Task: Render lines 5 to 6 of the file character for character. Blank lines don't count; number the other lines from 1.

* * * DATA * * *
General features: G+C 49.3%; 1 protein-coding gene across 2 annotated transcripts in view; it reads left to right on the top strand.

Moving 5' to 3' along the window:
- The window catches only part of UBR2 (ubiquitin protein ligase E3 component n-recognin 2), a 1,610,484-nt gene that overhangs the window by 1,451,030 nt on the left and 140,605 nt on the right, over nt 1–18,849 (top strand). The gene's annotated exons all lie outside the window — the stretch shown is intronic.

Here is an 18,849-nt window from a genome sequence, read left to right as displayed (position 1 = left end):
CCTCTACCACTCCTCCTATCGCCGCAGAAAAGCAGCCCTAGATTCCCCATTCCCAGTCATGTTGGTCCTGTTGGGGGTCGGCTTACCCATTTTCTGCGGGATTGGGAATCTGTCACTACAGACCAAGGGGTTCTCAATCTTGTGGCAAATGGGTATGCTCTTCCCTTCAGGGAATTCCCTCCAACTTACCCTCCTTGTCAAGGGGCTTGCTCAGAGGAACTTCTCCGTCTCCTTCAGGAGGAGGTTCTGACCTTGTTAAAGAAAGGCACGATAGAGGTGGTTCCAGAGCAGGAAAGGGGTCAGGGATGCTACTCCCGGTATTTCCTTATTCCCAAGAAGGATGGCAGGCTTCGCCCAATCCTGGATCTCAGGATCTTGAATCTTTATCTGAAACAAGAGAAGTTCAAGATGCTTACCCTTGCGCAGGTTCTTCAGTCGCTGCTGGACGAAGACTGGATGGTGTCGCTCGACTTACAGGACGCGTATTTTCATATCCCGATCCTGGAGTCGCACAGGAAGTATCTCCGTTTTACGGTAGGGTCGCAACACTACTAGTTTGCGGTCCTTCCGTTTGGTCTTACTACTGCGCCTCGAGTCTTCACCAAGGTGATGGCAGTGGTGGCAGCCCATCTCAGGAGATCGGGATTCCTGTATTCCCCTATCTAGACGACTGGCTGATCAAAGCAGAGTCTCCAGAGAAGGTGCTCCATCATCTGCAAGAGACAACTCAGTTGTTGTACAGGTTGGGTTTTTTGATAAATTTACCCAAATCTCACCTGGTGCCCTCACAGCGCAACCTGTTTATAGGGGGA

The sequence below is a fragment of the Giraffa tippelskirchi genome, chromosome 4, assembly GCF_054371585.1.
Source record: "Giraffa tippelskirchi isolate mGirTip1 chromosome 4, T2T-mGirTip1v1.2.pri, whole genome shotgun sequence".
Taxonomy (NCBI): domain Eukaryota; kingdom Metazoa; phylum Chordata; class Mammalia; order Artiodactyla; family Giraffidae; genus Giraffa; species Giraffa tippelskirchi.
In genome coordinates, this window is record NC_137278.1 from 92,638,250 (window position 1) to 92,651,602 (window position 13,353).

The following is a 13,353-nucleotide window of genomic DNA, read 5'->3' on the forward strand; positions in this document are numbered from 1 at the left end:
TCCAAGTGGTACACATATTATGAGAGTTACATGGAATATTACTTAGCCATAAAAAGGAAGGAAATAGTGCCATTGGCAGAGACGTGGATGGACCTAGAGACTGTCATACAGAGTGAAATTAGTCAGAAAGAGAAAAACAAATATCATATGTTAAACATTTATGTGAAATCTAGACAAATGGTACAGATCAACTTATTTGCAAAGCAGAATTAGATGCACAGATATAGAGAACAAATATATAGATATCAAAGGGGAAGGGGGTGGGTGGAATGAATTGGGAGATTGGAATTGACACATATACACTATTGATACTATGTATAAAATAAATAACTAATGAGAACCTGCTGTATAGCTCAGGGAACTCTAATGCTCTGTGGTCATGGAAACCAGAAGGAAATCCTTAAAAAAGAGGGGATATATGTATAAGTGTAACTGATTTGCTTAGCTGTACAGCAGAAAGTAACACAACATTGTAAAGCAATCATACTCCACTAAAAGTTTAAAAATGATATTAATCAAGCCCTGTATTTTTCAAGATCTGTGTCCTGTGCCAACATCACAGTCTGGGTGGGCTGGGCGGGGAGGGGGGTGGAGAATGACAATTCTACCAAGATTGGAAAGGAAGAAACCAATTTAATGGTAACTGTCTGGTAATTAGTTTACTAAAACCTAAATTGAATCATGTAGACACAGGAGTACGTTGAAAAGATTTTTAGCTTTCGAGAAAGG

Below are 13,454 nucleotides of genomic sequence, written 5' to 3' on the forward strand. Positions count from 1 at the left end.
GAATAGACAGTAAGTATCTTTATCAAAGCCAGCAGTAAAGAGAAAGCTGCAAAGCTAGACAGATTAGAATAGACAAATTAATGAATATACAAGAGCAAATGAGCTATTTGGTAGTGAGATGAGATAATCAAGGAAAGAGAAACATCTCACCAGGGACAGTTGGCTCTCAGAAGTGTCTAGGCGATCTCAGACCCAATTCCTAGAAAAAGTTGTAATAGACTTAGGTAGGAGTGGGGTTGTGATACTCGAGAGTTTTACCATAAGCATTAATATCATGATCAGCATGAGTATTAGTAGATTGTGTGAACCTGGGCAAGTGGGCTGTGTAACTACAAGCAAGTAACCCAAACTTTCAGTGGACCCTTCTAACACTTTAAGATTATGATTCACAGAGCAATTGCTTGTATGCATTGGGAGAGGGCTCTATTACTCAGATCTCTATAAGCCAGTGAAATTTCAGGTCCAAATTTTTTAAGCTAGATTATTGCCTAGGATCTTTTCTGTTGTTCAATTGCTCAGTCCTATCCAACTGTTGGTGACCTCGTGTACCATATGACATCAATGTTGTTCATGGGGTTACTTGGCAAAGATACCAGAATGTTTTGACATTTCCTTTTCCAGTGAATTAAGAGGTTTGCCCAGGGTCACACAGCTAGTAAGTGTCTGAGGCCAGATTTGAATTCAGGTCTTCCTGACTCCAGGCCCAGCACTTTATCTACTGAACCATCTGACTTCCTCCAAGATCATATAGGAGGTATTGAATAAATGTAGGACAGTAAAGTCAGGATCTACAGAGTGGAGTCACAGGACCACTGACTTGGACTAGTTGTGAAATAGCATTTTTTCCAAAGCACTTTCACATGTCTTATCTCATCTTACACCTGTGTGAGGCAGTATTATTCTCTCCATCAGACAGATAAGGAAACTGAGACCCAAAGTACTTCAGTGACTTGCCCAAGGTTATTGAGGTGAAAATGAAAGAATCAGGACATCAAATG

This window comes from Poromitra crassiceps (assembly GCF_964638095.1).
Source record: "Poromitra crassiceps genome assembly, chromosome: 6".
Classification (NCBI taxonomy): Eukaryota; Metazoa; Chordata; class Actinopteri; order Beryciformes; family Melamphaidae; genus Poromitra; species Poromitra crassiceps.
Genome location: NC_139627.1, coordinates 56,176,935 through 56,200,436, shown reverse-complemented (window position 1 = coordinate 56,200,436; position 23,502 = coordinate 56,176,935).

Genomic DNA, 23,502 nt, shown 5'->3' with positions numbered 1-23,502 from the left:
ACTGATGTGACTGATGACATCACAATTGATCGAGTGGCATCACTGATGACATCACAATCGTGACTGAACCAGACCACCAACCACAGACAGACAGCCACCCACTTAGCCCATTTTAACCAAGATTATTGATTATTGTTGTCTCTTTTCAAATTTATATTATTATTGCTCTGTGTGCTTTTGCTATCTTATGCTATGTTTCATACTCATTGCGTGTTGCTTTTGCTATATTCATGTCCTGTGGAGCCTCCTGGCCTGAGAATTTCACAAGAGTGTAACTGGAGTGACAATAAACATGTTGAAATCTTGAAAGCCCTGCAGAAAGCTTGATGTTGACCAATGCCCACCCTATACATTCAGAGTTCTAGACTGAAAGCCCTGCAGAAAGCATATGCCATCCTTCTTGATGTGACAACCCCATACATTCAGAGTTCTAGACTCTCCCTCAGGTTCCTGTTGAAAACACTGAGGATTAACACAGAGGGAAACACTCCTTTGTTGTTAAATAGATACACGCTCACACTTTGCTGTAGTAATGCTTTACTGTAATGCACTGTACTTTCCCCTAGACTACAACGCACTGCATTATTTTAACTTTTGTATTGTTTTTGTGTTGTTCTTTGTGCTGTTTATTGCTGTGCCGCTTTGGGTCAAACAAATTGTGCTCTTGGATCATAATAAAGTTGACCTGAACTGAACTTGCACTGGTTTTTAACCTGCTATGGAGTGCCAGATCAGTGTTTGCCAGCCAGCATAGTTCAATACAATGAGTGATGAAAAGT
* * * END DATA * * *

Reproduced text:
CCTCTACCACTCCTCCTATCGCCGCAGAAAAGCAGCCCTAGATTCCCCATTCCCAGTCATGTTGGTCCTGTTGGGGGTCGGCTTACCCATTTTCTGCGGGATTGGGAATCTGTCACTACAGACCAAGGGGTTCTCAATCTTGTGGCAAATGGGTATGCTCTTCCCTTCAGGGAATTCCCTCCAACTTACCCTCCTTGTCAAGGGGCTTGCTCAGAGGAACTTCTCCGTCTCCTTCAGGAGGAGGTTCTGACCTTGTTAAAGAAAGGCACGATAGAGGTGGTTCCAGAGCAGGAAAGGGGTCAGGGATGCTACTCCCGGTATTTCCTTATTCCCAAGAAGGATGGCAGGCTTCGCCCAATCCTGGATCTCAGGATCTTGAATCTTTATCTGAAACAAGAGAAGTTCAAGATGCTTACCCTTGCGCAGGTTCTTCAGTCGCTGCTGGACGAAGACTGGATGGTGTCGCTCGACTTACAGGACGCGTATTTTCATATCCCGATCCTGGAGTCGCACAGGAAGTATCTCCGTTTTACGGTAGGGTCGCAACACTACTAGTTTGCGGTCCTTCCGTTTGGTCTTACTACTGCGCCTCGAGTCTTCACCAAGGTGATGGCAGTGGTGGCAGCCCATCTCAGGAGATCGGGATTCCTGTATTCCCCTATCTAGACGACTGGCTGATCAAAGCAGAGTCTCCAGAGAAGGTGCTCCATCATCTGCAAGAGACAACTCAGTTGTTGTACAGGTTGGGTTTTTTGATAAATTTACCCAAATCTCACCTGGTGCCCTCACAGCGCAACCTGTTTATAGGGGGA

The sequence below is a fragment of the Giraffa tippelskirchi genome, chromosome 4, assembly GCF_054371585.1.